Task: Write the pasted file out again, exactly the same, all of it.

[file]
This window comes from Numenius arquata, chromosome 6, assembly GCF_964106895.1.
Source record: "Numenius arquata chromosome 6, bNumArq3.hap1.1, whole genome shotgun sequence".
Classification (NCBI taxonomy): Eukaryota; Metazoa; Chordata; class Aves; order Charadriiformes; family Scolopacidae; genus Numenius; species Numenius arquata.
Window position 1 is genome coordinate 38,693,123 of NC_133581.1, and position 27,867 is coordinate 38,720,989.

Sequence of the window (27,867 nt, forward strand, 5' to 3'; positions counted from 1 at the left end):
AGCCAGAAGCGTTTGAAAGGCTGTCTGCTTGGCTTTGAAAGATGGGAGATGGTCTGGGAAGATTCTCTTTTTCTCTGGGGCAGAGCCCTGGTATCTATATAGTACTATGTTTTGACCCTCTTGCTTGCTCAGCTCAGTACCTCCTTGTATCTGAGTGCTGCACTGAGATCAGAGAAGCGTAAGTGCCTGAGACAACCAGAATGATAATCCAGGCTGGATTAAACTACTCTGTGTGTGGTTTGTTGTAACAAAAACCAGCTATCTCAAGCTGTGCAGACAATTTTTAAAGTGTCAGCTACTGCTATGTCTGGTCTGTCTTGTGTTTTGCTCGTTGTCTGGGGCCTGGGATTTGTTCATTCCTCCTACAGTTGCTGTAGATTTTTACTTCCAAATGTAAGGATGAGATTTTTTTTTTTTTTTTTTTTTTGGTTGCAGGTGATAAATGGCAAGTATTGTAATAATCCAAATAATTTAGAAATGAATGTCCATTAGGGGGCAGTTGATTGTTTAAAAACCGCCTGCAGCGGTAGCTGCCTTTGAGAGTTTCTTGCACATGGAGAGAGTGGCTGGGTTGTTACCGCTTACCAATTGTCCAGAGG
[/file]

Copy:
This window comes from Numenius arquata, chromosome 6, assembly GCF_964106895.1.
Source record: "Numenius arquata chromosome 6, bNumArq3.hap1.1, whole genome shotgun sequence".
Classification (NCBI taxonomy): Eukaryota; Metazoa; Chordata; class Aves; order Charadriiformes; family Scolopacidae; genus Numenius; species Numenius arquata.
Window position 1 is genome coordinate 38,693,123 of NC_133581.1, and position 27,867 is coordinate 38,720,989.

Sequence of the window (27,867 nt, forward strand, 5' to 3'; positions counted from 1 at the left end):
AGCCAGAAGCGTTTGAAAGGCTGTCTGCTTGGCTTTGAAAGATGGGAGATGGTCTGGGAAGATTCTCTTTTTCTCTGGGGCAGAGCCCTGGTATCTATATAGTACTATGTTTTGACCCTCTTGCTTGCTCAGCTCAGTACCTCCTTGTATCTGAGTGCTGCACTGAGATCAGAGAAGCGTAAGTGCCTGAGACAACCAGAATGATAATCCAGGCTGGATTAAACTACTCTGTGTGTGGTTTGTTGTAACAAAAACCAGCTATCTCAAGCTGTGCAGACAATTTTTAAAGTGTCAGCTACTGCTATGTCTGGTCTGTCTTGTGTTTTGCTCGTTGTCTGGGGCCTGGGATTTGTTCATTCCTCCTACAGTTGCTGTAGATTTTTACTTCCAAATGTAAGGATGAGATTTTTTTTTTTTTTTTTTTTTTGGTTGCAGGTGATAAATGGCAAGTATTGTAATAATCCAAATAATTTAGAAATGAATGTCCATTAGGGGGCAGTTGATTGTTTAAAAACCGCCTGCAGCGGTAGCTGCCTTTGAGAGTTTCTTGCACATGGAGAGAGTGGCTGGGTTGTTACCGCTTACCAATTGTCCAGAGG